Ahhh c'mon, I can still fit some pinkies in up there. Stem!
    By XOG
    Apr 17, 2006

    I just tried this (on tr) and in terms of pure difficulty of climbing found the upper section to be much more difficult than the lower section. I had a really hard time using the stems to gain enough reach to get to the good finger lock. Really fun climbing throughout the entire climb though.
    By Brian Weinstein
    Apr 20, 2006

    I'd agree with the crux of the route at the classic Eldo stembox up high. It'll be more challenging for those of a shorter nature.
    By Bob Rotert
    Nov 13, 2008

    For the upper section of the lower crux, it seems kind of ridiculous not to place some pro in the Handcrack climb on the right when you can just reach right over to it. Just need a long sling to keep from getting rope drag. This will keep you from taking a "Terminal Velocity" braking fall or falling onto some marginal RPs.

    But if you want to make this climb more serious than it needs to be I guess you could avoid this.

    Except for the gear fiddling issues on the lower crux section, the hardest climbing, to me, did seem to be the upper corner. Enjoy!
    By Kirk Woerner
    Aug 3, 2010

    It's funny how many different opinions there are about what's hard on this route and why. I'm tall, so although the bottom had worse protection (kind of crappy rock), I reached up high and just got a left hand that I bet others would have to climb to. That would be dangerous (R not X) in my opinion. I felt like my height actually hurt in the corner above, because although I could reach things (like the final finger lock) easier, my stem has to be way wider or farther down. The bulge on the left wall you have to stem over ends up being higher on my body for me. I always have problems with corner stems like this, because to get enough purchase, my wide stem puts me far away from the hands. Alternately, a narrower stem has much less purchase. It also puts my feet lower which in this case is a minus.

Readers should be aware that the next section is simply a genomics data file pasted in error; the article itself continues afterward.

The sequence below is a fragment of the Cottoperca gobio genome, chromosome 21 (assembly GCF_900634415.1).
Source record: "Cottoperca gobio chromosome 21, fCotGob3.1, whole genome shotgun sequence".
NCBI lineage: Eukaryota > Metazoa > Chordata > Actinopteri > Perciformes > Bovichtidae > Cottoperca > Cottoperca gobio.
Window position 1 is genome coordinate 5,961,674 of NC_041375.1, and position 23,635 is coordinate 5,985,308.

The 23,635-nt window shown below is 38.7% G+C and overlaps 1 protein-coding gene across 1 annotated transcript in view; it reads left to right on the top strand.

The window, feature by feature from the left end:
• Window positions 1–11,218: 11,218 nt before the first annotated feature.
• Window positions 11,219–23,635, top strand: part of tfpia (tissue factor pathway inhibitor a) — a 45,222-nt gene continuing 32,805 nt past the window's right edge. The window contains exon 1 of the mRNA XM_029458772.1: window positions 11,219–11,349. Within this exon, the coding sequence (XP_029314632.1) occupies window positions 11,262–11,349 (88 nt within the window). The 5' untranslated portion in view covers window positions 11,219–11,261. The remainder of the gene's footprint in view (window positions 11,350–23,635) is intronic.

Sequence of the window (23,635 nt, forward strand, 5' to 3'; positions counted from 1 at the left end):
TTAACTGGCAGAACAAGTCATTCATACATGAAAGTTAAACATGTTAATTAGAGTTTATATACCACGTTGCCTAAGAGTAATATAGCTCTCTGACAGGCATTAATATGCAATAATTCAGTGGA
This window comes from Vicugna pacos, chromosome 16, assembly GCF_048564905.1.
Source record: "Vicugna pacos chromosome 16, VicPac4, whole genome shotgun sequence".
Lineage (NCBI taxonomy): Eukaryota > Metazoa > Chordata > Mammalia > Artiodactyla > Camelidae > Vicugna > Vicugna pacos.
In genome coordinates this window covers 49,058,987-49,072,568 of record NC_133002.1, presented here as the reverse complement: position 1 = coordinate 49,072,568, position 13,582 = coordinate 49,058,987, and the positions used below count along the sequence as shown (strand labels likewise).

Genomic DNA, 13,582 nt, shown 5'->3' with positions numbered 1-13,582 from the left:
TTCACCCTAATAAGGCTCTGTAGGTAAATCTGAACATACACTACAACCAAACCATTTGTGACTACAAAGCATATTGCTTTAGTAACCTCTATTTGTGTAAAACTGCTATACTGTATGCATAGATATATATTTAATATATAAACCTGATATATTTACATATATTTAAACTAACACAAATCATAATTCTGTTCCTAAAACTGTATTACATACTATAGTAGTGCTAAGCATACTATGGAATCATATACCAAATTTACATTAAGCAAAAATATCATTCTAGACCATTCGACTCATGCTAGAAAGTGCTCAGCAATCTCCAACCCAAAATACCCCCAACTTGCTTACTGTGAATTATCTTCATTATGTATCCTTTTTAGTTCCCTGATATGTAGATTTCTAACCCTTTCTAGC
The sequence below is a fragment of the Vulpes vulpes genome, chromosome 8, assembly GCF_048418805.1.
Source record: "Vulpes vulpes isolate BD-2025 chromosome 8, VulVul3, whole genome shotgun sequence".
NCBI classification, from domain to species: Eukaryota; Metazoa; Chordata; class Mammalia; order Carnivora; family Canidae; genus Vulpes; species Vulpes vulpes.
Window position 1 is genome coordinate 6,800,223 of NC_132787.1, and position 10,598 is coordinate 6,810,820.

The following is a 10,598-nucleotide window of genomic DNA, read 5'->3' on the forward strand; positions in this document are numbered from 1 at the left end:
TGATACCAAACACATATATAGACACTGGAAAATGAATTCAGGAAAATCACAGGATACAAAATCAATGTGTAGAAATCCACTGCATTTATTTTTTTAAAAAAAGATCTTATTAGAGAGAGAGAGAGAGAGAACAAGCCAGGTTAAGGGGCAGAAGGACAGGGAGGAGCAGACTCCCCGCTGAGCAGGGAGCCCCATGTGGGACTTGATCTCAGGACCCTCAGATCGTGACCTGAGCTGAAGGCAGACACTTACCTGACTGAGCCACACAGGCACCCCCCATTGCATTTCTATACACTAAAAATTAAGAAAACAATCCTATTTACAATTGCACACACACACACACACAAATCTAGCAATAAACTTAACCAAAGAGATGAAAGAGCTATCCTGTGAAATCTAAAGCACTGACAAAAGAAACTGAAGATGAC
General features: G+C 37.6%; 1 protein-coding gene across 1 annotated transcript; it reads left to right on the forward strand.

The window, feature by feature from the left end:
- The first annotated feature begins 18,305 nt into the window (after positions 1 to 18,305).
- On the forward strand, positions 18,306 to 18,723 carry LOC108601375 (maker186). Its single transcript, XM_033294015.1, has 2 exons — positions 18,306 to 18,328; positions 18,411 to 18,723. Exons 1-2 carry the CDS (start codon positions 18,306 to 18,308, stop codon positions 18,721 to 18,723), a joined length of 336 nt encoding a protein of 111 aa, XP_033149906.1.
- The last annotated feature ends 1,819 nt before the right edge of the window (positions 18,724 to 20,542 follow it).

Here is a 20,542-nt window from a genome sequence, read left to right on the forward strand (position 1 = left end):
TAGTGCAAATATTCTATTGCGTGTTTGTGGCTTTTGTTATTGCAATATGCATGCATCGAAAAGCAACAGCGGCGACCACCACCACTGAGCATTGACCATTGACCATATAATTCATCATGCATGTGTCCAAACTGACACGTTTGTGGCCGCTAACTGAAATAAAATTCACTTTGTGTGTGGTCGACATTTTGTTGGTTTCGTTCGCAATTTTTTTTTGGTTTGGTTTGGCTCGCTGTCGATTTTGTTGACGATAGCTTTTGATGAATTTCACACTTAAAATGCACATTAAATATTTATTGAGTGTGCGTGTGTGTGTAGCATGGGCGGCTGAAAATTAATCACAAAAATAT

By 1rsties4life
    From: CO
    Oct 15, 2012
    rating: 5.11b/c 6c+ 23 VIII- 24 E4 6a PG13

    Redpointed this yesterday as my first real Eldo project.

    A helpful note for those aspiring to lead this gem: there is a great RP placement (largest size RP) just above the sketchy flake above the crux. It fiddles in a horizontal and hangs out halfway but is in solid rock and should hold a fall.

    If the run out above the crux has stopped you from leading this, find this RP and you will feel much more comfortable on the sharp end. It needs to be a BD RP though because of the accelerated taper. A nut won't do.

    Great route, looking forward to more projects like it.
    By Ryan Kempf
    From: Boulder, CO
    Apr 11, 2014

    The gear I found for the crux section was really good, although small and fairly spaced apart. I used a blue TCU, yellow C3, #3 BD straight wire and a #5 offset (RP) to get to the ledge halfway up the route.

    Fishing in the #3 wire takes a bit of time, but the hold you're on is good, and once you get it in there, it's Bomber. It's nice to have that piece @ your waist making the 5.11 moves.
    By Mark Rolofson
    Jun 21, 2015
    rating: 5.11b 6c 23 VIII- 23 E3 5c R

    One of my old favorite Eldo gear routes. The actual first ascent date was November 29, 1980. We originally did it as a 2 pitch climb, since there is a big ledge in the middle. I led the first pitch (5.11 R), & Alfredo Len led the second pitch up the dihedral (5.10). We later learned that Eric Doub had already led the second pitch in August 1980, via an easier, indirect start to avoid the 5.11 first pitch.
    The upper dihedral can be climbed using holds on the arête to the right (5.10b) or climbed in the dihedral, avoiding the arete (5.10d/11a).
    After our first ascent, I normally led the route as one pitch. Most of the gear on the 5.11 climbing is bomber (even before small cams). It gets exciting hanging on a jug at the top of the bulging section where a #2 RP protects hard moves to get stood on this jug. Then the climbing eases off, but gear is still tiny. I remember using a sling made of nylon shoelace that would fit behind a small horn placed while standing on the jug.